"The focus and concentration that’s necessary to become good in the rifle competitions is the exact the same kind of focus and concentration and self discipline that kids need to do well in school," he said. "Mainly, it’s controlling your mind to stay focused; this is all a concentration game."

Houston’s daughter, Emily, is the captain of the Massachusetts Institute of Technology (MIT) rifle team. She was also a valedictorian at Lake Braddock Secondary School. Holman’s daughters are rising riflewomen and scholars too. His daughter, Meredith, will start at the University of Mississippi on a rifle scholarship this fall, and his daughter, Emma, "is a rising junior at Woodson." Emma Holman, along with a couple of other female shooters on the Woodson team, is a high prospect for making the Olympic team, he said.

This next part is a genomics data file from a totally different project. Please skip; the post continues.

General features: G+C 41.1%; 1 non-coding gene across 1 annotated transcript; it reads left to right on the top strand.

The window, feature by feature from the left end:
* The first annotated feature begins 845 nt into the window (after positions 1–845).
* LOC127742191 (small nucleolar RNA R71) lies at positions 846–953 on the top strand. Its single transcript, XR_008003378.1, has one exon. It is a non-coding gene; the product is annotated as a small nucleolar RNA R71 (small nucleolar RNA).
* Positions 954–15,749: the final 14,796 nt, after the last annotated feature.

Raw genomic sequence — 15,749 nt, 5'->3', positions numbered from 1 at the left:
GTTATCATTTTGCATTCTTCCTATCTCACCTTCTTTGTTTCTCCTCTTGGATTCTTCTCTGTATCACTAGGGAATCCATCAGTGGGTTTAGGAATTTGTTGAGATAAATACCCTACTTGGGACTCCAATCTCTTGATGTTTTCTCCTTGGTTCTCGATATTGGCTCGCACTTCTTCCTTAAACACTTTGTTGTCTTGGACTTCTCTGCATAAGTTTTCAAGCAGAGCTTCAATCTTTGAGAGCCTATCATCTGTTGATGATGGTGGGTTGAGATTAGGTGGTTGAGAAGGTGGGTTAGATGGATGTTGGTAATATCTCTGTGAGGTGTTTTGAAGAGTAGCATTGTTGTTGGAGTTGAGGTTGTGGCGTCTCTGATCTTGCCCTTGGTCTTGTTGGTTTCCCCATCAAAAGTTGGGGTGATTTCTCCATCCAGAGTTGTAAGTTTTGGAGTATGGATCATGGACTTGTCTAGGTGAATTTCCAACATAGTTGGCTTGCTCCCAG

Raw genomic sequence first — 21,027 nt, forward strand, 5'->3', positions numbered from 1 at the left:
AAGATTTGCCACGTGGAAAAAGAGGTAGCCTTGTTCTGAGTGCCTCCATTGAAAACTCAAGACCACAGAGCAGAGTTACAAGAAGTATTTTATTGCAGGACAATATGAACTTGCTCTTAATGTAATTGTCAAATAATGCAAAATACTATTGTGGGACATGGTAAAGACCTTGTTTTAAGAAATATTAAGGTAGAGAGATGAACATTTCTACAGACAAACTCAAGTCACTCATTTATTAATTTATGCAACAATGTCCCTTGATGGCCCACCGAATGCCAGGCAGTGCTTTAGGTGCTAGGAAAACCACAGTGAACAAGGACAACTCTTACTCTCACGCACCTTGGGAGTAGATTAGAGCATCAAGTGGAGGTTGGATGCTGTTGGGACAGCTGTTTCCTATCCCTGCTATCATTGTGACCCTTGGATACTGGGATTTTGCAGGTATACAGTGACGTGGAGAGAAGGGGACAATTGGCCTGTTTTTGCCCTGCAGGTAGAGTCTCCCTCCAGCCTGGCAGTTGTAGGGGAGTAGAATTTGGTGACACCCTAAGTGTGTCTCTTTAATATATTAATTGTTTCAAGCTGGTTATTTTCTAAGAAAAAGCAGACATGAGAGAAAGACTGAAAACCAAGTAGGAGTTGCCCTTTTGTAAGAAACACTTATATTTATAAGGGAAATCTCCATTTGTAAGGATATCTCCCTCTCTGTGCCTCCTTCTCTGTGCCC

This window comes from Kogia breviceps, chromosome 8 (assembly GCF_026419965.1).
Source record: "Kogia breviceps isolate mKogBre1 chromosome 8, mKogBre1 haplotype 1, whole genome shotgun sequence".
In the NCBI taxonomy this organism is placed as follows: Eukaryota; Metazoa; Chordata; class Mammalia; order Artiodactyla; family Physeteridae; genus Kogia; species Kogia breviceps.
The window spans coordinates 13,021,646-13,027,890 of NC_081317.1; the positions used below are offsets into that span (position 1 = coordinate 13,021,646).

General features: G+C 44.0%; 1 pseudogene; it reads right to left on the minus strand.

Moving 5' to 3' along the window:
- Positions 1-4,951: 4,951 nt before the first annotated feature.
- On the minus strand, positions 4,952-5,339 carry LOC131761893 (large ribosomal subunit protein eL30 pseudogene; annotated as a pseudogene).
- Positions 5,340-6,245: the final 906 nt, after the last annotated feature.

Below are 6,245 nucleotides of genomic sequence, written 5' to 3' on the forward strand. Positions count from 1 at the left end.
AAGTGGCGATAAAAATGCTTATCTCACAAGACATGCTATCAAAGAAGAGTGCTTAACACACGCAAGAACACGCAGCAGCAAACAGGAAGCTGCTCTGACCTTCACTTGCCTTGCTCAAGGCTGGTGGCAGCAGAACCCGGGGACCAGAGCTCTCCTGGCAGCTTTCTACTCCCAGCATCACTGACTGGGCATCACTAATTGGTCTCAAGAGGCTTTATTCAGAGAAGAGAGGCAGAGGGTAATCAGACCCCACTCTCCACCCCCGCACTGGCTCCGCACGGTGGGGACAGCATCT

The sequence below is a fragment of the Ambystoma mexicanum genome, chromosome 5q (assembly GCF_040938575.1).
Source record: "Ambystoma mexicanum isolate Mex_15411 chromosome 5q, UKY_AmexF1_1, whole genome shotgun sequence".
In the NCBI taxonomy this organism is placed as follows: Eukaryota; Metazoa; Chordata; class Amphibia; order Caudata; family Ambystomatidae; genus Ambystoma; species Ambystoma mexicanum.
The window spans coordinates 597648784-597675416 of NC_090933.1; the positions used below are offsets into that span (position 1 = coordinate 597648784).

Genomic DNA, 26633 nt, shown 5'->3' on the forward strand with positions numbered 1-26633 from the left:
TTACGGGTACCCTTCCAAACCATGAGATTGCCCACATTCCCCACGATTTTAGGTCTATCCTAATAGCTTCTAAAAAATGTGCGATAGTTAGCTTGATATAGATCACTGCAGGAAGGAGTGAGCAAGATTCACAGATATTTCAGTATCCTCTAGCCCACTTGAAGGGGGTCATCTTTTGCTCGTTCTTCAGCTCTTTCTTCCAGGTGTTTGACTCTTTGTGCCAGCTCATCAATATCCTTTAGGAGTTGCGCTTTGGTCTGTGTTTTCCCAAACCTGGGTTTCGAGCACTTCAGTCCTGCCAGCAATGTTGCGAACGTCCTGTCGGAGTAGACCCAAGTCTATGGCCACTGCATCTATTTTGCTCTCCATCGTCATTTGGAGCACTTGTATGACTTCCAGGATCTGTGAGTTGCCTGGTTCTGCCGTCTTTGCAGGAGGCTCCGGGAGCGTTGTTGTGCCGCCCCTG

"I’m very blessed with a large number of exceptional shooters right now," Chris Holman said. "But we’re very limited in the number of kids we can take."

Emma Holman said she likes the community aspect of the rifle team. Since it’s such a small group of people involved, and since they all generally start fairly young and stick with it for several years, "everyone pretty much knows everyone," she said. And the concentration definitely helps her with her academics, she said.

"It’s a discipline," said Emma Holman.